To celebrate Traverse City Beer Week, MyNorth will be running a daily interview with brewers and pub owners in the Northern Michigan microbrew scene. Technically speaking, Traverse City Beer Week kicks off Friday, November 7, but on Thursday, November 6, Little Fleet is hosting The IPA Challenge, a contest in which 11 northern Michigan brewers will put their best brew forward in a blind taste test event to be judged by regular beer fans and experts alike.

Today we check in with Jeff Brooks, co-owner of Bravo Zulu Brewing, in Acme, to learn the story of his microbrew pub.

Give us a little background on your microbrew pub, share the concept with us.

Brooks: I’m a former Navy guy and former Army guy, and I wanted a place that would honor all the veterans and coppers and firemen and all the people who serve, a place that would say, “job well done,” which that is what Bravo Zulu means in military speak. They are out there putting it on the line every day and they don’t get much back.

So not just make good microbrews, but bringing something much bigger into the equation.

Brooks: Yeah. Our dreams and ambitions were to not only put out the best beer we possibly could and distribute it through the local market, but also help veterans in particular. So we run veterans events here to recognize them and help them find jobs, do résumé building and stuff like that. And whenever possible, we donate to charitable organizations that are helping those people. If there’s a fallen guy or gal in the military, we want to give to help out.

Color that in a little more for us, a little more about the workshops.

Brooks: So for the past few months, on the first Tuesday of each month we’d have a workshop. We pull in different organizations that help veterans. We had Matter of Honor in, and we had Michigan Works in to tell what services they have, how they can help veterans. And we had a VA representative in to talk about different programs. Tonight I’m meeting with a group of dentists to talk about setting up a program for veterans who don’t qualify for free dental in the VA, but who also can’t afford to pay for a dentist. We are stopping the workshops for a couple of months to get through the holidays, but we will be starting them again after the New Year. Next month I’ll be meeting with Governor Snyder to talk about program that helps veterans stay in touch with one another. Veterans need other veterans because they are the only ones who can really understand what they’ve gone through.

How did veterans respond originally when you first opened?

Brooks: They were very cautious. And justifiably so. A lot of organizations out there want to capitalize on a vet. But when they hear my story, they open up. I had PTSD really bad and it took me a while to get my mind around it, but I did. I have counseled families of soldiers just back from the war. Their veteran is acting differently, and the family doesn’t know how to handle it. But I can relate to their feelings. I’ve counseled about 50 families since we opened December 13, 2013. I can tell people, look at me, I was suffering PTSD and now I own a microbrewery. You are in the worst of it now, but it will get better.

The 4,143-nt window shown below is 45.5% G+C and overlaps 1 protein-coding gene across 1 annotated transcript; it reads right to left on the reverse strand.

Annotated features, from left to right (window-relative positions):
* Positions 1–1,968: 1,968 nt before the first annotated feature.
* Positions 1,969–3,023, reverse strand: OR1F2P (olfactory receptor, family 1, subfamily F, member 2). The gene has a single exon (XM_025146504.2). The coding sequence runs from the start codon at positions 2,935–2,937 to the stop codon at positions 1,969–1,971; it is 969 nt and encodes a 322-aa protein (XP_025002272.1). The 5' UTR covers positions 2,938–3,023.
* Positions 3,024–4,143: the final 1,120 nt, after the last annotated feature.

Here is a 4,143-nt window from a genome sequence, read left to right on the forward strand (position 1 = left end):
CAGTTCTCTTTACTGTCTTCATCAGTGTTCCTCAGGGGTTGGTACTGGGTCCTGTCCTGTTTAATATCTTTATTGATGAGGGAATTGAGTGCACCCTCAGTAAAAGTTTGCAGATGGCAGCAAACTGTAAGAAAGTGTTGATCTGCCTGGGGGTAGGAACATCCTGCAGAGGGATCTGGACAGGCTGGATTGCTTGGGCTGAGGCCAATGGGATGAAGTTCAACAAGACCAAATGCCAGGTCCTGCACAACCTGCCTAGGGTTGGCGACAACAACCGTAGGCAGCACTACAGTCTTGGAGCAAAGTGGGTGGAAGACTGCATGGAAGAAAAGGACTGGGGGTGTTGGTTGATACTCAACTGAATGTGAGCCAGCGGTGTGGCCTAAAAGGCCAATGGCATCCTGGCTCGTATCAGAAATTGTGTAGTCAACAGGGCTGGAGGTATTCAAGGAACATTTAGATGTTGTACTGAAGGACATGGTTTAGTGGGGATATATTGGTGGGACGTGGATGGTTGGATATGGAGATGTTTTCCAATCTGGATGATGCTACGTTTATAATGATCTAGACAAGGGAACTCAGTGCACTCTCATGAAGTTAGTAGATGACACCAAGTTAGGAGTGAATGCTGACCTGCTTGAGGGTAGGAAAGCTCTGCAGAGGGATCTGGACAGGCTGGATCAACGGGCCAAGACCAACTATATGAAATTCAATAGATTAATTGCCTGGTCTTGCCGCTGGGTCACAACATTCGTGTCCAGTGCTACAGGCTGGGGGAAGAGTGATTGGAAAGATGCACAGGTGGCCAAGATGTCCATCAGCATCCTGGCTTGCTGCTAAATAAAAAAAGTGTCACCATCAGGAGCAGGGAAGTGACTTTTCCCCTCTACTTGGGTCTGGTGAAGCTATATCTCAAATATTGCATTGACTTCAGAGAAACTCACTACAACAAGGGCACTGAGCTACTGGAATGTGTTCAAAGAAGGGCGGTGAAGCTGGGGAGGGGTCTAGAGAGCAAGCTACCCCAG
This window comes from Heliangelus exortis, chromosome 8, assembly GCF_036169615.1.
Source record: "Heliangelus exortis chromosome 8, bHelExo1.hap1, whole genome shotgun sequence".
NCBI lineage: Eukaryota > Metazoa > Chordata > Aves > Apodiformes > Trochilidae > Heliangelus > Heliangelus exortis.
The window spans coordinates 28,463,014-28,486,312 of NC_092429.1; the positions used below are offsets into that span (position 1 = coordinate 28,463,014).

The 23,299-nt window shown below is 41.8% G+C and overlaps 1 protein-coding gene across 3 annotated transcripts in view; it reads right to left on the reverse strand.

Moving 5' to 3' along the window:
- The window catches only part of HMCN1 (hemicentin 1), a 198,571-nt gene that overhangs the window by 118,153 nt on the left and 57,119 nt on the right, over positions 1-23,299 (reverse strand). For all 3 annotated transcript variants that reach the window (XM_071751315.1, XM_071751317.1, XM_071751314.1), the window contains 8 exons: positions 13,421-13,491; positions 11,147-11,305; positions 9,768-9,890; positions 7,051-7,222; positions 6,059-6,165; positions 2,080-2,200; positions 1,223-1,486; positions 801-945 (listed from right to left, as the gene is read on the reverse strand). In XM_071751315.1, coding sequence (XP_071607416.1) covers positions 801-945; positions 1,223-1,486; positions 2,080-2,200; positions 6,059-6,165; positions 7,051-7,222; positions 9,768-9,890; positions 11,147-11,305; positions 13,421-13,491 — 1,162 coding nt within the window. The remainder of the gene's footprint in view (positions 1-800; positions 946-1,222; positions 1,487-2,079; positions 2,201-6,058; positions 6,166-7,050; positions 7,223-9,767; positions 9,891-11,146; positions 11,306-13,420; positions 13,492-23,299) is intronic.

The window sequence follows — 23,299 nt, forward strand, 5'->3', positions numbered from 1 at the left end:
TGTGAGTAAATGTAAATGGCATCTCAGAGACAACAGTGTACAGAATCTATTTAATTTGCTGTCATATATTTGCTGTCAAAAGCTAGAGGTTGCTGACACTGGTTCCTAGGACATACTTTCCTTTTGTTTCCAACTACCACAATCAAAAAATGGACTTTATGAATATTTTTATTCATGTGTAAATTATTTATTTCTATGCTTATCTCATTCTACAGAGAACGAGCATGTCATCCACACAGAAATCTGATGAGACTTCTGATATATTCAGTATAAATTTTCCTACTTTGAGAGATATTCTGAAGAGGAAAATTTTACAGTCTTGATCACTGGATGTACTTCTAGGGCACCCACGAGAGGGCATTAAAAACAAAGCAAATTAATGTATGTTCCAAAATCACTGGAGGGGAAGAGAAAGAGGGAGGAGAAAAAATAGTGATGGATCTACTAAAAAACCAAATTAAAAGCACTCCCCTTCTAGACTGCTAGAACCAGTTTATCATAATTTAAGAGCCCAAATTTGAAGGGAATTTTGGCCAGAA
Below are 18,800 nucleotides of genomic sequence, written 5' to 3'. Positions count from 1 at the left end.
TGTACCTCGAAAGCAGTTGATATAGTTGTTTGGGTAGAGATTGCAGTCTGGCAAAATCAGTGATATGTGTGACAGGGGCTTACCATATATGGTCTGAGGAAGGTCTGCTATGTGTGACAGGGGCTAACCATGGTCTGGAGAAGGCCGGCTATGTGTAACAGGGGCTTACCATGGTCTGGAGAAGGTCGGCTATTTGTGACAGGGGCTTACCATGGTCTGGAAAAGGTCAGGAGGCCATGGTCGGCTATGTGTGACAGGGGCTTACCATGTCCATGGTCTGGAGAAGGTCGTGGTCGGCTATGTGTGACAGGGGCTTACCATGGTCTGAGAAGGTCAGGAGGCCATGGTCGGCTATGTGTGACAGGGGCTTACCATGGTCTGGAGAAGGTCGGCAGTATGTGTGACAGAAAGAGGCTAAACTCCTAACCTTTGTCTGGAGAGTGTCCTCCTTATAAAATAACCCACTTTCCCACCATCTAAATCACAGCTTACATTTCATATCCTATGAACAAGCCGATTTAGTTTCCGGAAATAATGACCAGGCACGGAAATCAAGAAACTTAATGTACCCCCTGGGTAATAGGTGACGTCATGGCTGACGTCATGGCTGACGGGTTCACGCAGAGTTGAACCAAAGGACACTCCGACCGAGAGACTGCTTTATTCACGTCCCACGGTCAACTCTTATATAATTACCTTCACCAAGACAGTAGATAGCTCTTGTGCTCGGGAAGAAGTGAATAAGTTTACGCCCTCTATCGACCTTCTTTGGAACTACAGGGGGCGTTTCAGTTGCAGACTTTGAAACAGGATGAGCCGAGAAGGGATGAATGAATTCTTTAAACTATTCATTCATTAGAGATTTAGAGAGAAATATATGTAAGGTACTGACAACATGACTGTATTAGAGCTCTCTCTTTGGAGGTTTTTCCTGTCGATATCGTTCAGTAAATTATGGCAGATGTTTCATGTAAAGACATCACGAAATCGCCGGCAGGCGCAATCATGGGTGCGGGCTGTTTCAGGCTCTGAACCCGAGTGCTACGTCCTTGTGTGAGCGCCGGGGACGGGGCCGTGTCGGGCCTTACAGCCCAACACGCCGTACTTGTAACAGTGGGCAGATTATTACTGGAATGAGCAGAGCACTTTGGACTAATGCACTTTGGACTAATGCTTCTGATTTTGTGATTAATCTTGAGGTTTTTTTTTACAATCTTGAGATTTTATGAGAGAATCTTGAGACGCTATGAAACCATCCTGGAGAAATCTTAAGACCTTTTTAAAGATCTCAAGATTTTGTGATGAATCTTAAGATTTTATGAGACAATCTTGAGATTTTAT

That’s a powerful bunch of backstory for a microbrewery, but there’s the beer part of the story too. Tell us about that piece, what’s your mission there?

Brooks: When it comes to beer, our approach is we want to have the crispest, cleanest beer we can make, whether its our lightest beer, our Golden Valor Ale, all the way to our darkest, our stout, and everything in between. We are not afraid to try things, but you aren’t likely to find a crazy beer here that sounds ridiculous. Our brewer, Sam Sherwood, has 15 years brewing experience down in Grand Rapids. He grew up in Kalkaska and wanted to get back here, so I asked him to join on. He is a genius with beer chemistry. He’s the master. And another thing, we understand that everybody works hard for their money, everybody earns it, so we run the lowest beer prices in town. In order for us to reach out, to invite people to try this good beer, we drop our prices to as low as we can get them and still stay alive.

What are your personal favorites?

Brooks: Our IPA, the New Direction Ale. I also really like the American Pryed—it’s a rye—and our Ember Amber Ale. Those are my three favorites.

Any thoughts to share about the IPA Challenge tonight?

Brooks: We believe we have the best IPA in town. It’s that simple. It’s our everyday IPA, not some special brew, because we figured if we wanted to showcase something, this is what we want people to taste, the IPA they can get any time. Of course, if anybody wants to get a jump on things, they can come out to Bravo Zulu and have some.

Find Bravo Zulu Brewing in Acme at the northeast corner of US31 and M72. 231.943.1459,

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Traverse City Beer Week